President Juan Manuel Santos won the Nobel Peace Prize today for his efforts to reach a peace deal with the FARC guerrillas in Colombia, despite the fact that the agreement was rejected by a slim majority of voters last Sunday. The outcome of the plebiscite was definitely a stunner. No one saw it coming, not even the most enthusiastic opponent of the deal. But a closer inspection of the peace negotiations reveals that the writing was on the wall.
The main reason why nobody expected the NO campaign to win was the entirely one-sided coverage of the peace deal by the local media, something that was largely echoed by their international peers. For many years, the most important domestic outlets in Colombia have been under the government’s sway, downplaying the hardline adopted by the FARC during the negotiations and portraying the opponents of the deal as “far-right” or “enemies of peace.” There was little coverage of the real grievances that a significant number of Colombians had with the concessions given to the FARC and the low popularity of President Juan Manuel Santos.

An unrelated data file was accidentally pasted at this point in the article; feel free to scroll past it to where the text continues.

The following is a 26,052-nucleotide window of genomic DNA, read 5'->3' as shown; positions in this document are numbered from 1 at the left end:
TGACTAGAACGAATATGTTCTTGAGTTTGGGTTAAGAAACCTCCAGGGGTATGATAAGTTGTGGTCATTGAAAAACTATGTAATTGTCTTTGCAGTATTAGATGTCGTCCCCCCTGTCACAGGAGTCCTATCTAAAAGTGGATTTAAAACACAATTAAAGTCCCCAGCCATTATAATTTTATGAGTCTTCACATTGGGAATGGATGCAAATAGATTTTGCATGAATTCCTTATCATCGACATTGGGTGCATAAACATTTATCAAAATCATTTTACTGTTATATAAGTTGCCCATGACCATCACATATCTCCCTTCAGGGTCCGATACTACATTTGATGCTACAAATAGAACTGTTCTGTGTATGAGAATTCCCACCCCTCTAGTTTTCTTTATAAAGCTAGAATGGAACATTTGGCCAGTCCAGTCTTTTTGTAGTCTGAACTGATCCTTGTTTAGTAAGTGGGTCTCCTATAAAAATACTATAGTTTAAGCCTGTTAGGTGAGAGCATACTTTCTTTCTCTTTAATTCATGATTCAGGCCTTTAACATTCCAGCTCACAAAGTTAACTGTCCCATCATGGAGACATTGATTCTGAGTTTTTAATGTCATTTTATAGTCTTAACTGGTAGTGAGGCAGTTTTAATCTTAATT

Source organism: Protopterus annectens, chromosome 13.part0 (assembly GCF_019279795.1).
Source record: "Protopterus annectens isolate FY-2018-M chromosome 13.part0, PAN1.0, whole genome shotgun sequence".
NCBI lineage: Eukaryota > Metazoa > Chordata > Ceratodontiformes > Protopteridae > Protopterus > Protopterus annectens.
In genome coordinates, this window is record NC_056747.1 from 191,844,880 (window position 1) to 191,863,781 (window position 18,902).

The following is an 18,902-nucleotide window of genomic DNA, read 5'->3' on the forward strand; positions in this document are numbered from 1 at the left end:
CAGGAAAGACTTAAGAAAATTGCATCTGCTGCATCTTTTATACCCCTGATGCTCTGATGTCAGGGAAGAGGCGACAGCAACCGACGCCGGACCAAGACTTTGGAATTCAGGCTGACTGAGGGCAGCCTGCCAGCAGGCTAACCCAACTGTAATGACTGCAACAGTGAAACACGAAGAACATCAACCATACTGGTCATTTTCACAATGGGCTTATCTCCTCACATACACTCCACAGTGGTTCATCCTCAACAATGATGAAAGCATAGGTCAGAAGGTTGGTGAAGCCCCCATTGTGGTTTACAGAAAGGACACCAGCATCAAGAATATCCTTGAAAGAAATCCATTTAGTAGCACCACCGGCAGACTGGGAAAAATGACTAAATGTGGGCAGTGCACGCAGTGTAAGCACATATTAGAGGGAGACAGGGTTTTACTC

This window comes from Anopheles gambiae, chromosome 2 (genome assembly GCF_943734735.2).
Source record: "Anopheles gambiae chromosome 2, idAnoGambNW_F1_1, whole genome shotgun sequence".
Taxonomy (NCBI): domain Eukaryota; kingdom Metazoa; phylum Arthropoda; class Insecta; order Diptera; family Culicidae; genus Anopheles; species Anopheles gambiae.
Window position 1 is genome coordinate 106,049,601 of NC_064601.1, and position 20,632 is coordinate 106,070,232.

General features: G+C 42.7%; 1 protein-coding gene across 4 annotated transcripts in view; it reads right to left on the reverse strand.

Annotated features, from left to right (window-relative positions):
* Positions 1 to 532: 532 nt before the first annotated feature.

On top of the biased media coverage, the government spent millions of dollars in publicity and in what Colombians commonly call “mermelada” (the outright use of public funds to get votes through pork and political patronage)—a practice that Santos is very fond of. Moreover, the YES campaign had the strong support of international actors, from the Cuban and the U.S. governments to the United Nations. Even Pope Francis promised to visit Colombia if the deal was backed by voters.
Despite all the odds, when faced with the biased question “Do you support the final accord to end the conflict and to construct a stable and lasting peace?” 50.24% of those who went to the polls said NO. Why?